‘Twas in another lifetime, one of toil and blood. I’m sure you’ve been to similar dinner parties. The lady to my right had become quickly acquainted with Monsieur Merlot and employed repetition (if not hesitation and deviation) as she prodded me in the chest.
The gist of her message was the claim that she could acquire any guitar for me at cost price through her extensive connections. I must have mentioned a Guild F50, upon which she thrust a business card into my mitt and instructed me to call her. A couple of weeks later I was driving to Brighton to collect my trade priced, steel-strung, sunburst beauty.
The lady had been as good as her word, if a tad economical with the actuality. I arrived at the warehouse to be greeted like minor royalty. I loaded the guitar into the car and prepared to skedaddle. “Before you go, here are some posters and catalogues. I’ll just fetch half a dozen student model Spanish guitars to start you off. Where IS your shop, by the way?”
How I extricated myself from this unintended fraud I cannot recall, but I still feel the embarrassment. Remember folks, there’s no such thing as a free fretboard.
My lustrous but ludicrously cheap acquisition made its debut on Friday September 8th, 1978 (10-1) at Chappell’s studio in London’s fashionable Bond Street. I was greeted by lifelong friend and co-conspirator, the legendary John Altman. A man whose credits – from Amy Winehouse to The Zombies – could fill a book. And have. To say nothing of the thousands of commercials, movies and TV series that he has composed or arranged during a stellar career.
“It’s a little ditty that might be used over the end credits for the new Monty Python film,” he informed me. “Don’t get your hopes up. Eric Idle has written it but the other Pythons aren’t keen and Terry Jones hates it. And he’s the director! Anyway, Eric is coming to the session. I’ve given his demo the full ’30s Hollywood treatment with rhythm section, brass and strings.”
And thus we band of minstrels set to our task with as much enthusiasm as a rush-hour trek and an early start allowed. After a couple of runs through, it didn’t sound half-bad. With John’s flair and love for the genre, an all-star orchestra and The Fred Tomlinson singers whistling while they worked, it could hardly fail.
My part was a simple chord chart to which I applied the full Freddie Green shtick. We duly marched into the control room to be greeted by Mr Idle. He was enthusiastic. His original rough idea had been transformed. “It’s great, John. One thing… could Mitch play a short intro and then accompany me before the full orchestra enters for the chorus?” John, Eric, engineer Steve (son of Sid) James and the orchestra seemed to stare directly into my surprised soul as I muttered, “Er, Okay. I’ll give it a go.”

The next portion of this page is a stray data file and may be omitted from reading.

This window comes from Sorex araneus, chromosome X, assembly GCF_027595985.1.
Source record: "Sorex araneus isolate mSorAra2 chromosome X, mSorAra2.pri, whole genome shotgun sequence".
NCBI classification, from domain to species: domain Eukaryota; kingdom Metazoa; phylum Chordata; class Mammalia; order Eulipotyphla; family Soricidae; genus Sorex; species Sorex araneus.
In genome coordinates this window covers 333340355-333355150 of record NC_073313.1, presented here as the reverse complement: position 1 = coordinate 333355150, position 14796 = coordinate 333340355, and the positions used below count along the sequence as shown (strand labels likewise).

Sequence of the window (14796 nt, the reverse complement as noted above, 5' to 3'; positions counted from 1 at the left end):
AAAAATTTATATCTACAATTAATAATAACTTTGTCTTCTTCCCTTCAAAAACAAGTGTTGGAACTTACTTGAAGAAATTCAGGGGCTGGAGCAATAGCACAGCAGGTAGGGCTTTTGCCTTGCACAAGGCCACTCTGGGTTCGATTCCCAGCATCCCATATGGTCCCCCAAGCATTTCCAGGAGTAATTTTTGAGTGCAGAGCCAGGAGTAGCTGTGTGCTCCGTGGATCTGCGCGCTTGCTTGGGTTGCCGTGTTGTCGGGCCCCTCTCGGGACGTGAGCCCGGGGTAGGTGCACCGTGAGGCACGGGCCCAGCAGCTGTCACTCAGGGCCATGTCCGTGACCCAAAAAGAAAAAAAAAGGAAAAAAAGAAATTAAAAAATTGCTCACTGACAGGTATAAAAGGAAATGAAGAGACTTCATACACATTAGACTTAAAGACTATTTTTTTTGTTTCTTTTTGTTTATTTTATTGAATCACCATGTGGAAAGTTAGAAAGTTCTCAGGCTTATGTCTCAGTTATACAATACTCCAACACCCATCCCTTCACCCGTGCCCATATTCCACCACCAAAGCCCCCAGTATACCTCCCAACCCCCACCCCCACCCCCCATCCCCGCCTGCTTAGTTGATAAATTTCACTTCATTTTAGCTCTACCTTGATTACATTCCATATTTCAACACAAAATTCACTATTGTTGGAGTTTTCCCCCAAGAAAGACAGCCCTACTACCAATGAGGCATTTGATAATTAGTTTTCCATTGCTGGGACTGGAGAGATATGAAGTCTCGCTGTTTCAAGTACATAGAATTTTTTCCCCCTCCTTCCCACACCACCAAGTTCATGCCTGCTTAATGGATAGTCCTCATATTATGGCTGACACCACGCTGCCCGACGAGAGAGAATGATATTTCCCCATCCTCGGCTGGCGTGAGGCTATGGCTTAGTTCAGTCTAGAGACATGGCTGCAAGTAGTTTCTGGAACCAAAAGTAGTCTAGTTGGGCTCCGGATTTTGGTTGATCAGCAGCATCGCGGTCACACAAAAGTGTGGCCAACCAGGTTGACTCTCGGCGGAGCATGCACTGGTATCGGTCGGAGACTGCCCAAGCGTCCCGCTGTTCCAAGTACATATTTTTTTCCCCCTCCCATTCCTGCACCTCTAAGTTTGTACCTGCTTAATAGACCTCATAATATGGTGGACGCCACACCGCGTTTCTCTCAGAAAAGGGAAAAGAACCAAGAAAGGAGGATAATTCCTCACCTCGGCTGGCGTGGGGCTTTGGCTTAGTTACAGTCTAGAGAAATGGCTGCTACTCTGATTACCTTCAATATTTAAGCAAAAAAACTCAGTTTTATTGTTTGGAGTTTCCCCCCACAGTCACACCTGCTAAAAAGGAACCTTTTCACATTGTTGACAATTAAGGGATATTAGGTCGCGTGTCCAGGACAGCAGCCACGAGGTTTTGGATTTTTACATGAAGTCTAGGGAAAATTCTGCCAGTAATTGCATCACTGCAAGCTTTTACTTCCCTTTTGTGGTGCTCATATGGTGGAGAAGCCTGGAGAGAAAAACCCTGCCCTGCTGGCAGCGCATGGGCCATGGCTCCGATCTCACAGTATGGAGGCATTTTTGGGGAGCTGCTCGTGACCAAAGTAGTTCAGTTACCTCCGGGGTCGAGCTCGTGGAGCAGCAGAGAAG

Cometh the hour, cometh the adrenaline. I returned to my shiny Guild, and in the 30 seconds before the red light came on, cobbled together an opening and some chords that might work for the verse. A few more takes and we were done. Two months later, I toddled along to see The Life Of Brian, and waited for the end credits. As sure as Pythons are snakes, there was Brian/Eric nailed to the cross.
He burst into song. Sadly, my intro and accompaniment didn’t. They’d removed it. However, George Harrison, in his guise as producer for Hand Made Films, took the tapes, remixed the song, restored John’s original arrangement plus guitar part and it was issued as a single.
It sank without trace. The film was released on VHS in 1988 and it was reissued. It bombed yet again. However, thanks to BBC Radio 1 DJ Simon Mayo, his interest in novelty tunes and its subsequent popularity as a football chant, it was reissued yet again in 1991.
This time it went to Number 3. I appeared chaotically on Top of the Pops (with exploding guitar). It was used at The 2012 Olympic Games closing ceremony. And Always Look On The Bright Side Of Life is the most requested song at funerals. Brian moves in mysterious ways.
- Hidden Man by John Altman is out now via Equinox Publishing.